Great Pet Theft Debate chaos – did the dog eat the minister’s homework ?

 

After a very passionate debate (click here for Hansard) where every single MP spoke eloquently in favour of much stronger penalties for pet theft, the Government response was that the law did not need strengthening as the sentence was already appropriate.

But the minister consistently misquoted the current penalties for pet theft.

The punishments he was mistaken in thinking already existed were actually an improvement and partly what campaigners were asking for!

SAMPA’s legal advisor, Professor John Cooper QC tried to get a message to the minster during the debate to correct the error but was advised by officials it was too late.

In summing up the Government Minister George Eustace massively exaggerated the existing sentence guidelines for pet theft. He seemed convinced that the crime was already rated a category two offence which could result in up to 3.5 years in custody dependent on culpability.

https://parliamentlive.tv/Download/Index/9361d6d6-d300-4e72-a9b2-c9cc782cbfe4

Sadly, in reality, pet theft is only a category three or four offence – which most often results in a fine or community service. Making this an increasingly attractive crime as pointed out by very many MPs during the debate.

Pet Theft, it was agreed by all, was rising steeply. It was perceived by criminals as being a low risk high reward crime as there was no significant punishment.

Minister George Eustace in summing up said: “Our reading of the current guidance, which was issued in 2016, is that in applying that guidance, the theft of a pet should be considered as either a category two or a category three offence. The custodial sentence is two years for a category two offence and one year for a category three. My hon. Friend is right that, applying our interpretation of the most recent guidance, a seven-year maximum penalty is largely theoretical for pet theft unless there are other aggravating circumstances. But as a general rule, category two or three would seem to be an appropriate sentence.

“First, let us use this debate to be absolutely clear that the Government interpret the latest guidance from the Sentencing Council that the theft of a pet should generally be treated as a category two or three offence.”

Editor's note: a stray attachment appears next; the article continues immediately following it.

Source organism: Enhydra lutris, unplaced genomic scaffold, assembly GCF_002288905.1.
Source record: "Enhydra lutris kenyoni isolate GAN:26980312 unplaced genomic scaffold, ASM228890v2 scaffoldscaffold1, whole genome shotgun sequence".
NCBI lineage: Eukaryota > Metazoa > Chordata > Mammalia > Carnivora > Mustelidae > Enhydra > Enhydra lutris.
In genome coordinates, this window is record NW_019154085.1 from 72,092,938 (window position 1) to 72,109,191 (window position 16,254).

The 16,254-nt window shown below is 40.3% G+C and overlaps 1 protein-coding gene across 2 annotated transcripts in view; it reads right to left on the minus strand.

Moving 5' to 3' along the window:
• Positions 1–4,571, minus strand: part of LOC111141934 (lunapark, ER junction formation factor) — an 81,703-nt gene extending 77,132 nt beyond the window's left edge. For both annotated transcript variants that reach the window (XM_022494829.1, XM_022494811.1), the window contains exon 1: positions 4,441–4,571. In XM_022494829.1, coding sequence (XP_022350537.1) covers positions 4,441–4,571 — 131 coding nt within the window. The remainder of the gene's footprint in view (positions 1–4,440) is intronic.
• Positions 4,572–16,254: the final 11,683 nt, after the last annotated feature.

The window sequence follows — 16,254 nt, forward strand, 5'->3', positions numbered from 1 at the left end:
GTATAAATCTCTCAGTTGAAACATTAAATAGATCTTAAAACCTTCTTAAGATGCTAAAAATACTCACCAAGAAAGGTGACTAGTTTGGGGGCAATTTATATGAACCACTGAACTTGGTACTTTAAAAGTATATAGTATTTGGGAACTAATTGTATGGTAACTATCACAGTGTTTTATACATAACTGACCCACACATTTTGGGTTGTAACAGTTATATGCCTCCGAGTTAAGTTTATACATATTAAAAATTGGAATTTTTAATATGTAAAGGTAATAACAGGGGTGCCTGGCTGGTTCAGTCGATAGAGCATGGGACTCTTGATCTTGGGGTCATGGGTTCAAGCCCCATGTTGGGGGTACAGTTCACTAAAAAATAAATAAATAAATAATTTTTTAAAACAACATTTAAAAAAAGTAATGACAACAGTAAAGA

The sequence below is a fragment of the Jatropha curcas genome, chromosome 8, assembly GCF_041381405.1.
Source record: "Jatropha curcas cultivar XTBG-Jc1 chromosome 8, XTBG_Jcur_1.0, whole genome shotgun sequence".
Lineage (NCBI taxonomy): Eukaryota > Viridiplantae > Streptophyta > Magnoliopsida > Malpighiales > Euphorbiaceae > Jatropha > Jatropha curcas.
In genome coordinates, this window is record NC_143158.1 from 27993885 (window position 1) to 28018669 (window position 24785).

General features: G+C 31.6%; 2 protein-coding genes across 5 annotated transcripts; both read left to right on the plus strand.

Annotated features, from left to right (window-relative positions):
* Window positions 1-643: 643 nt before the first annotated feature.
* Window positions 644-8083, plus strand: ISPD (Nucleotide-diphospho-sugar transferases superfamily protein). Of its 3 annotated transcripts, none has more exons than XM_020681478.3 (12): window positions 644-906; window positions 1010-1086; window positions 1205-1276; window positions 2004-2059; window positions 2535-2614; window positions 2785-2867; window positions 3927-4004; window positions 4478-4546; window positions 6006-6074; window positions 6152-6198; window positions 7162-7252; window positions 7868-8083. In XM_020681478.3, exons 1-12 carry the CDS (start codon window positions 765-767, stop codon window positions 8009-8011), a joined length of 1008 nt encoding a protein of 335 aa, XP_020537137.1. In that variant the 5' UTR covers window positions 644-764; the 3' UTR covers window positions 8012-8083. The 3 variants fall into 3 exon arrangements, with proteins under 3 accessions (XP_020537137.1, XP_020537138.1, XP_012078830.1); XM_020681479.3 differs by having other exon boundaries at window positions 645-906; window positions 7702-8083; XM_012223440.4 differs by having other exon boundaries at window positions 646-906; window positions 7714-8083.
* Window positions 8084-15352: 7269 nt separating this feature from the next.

A FOI request to all police forces in May 2018 by Dr Daniel Allen underlines how badly advised the government minster was…

Only one police force had any record of pet theft resulting in a custodial sentence.

  • Two people were given 12 month community orders
  • One person received six months’ imprisonment

The figures also revealed that very few reported pet theft crimes ever resulted in a conviction.

A FOI request to all police forces in May 2018 by Dr Daniel Allen underlines how badly advised the government minster was…

Only one police force had any record of pet theft resulting in a custodial sentence.

  • Two people were given 12 month community orders
  • One person received six months’ imprisonment

The figures also revealed that very few reported pet theft crimes ever resulted in a conviction.

2,030 dog theft crimes were recorded by 17 police forces from 2015 to 2018

66 led to charges (3.25%).

96.75% of dog theft crimes from 2015 to 2018 ended without charge.

All the above was in SAMPA’s comprehensive briefing document, sent to all MPs ahead of the debate.

So campaigners are still left wondering if this apparent defeat was actually a famous victory as the Government minister promised that, “pet should generally be treated as a category two or three offence.”

The BBC think he said no to improved sentencing – so it’s not just us confused! https://www.bbc.co.uk/news/uk-politics-44686041?SThisFB

Re posted from…

https://www.linkedin.com/pulse/great-pet-theft-debate-ruined-did-dog-eat-ministers-beverley-cuddy

 

 

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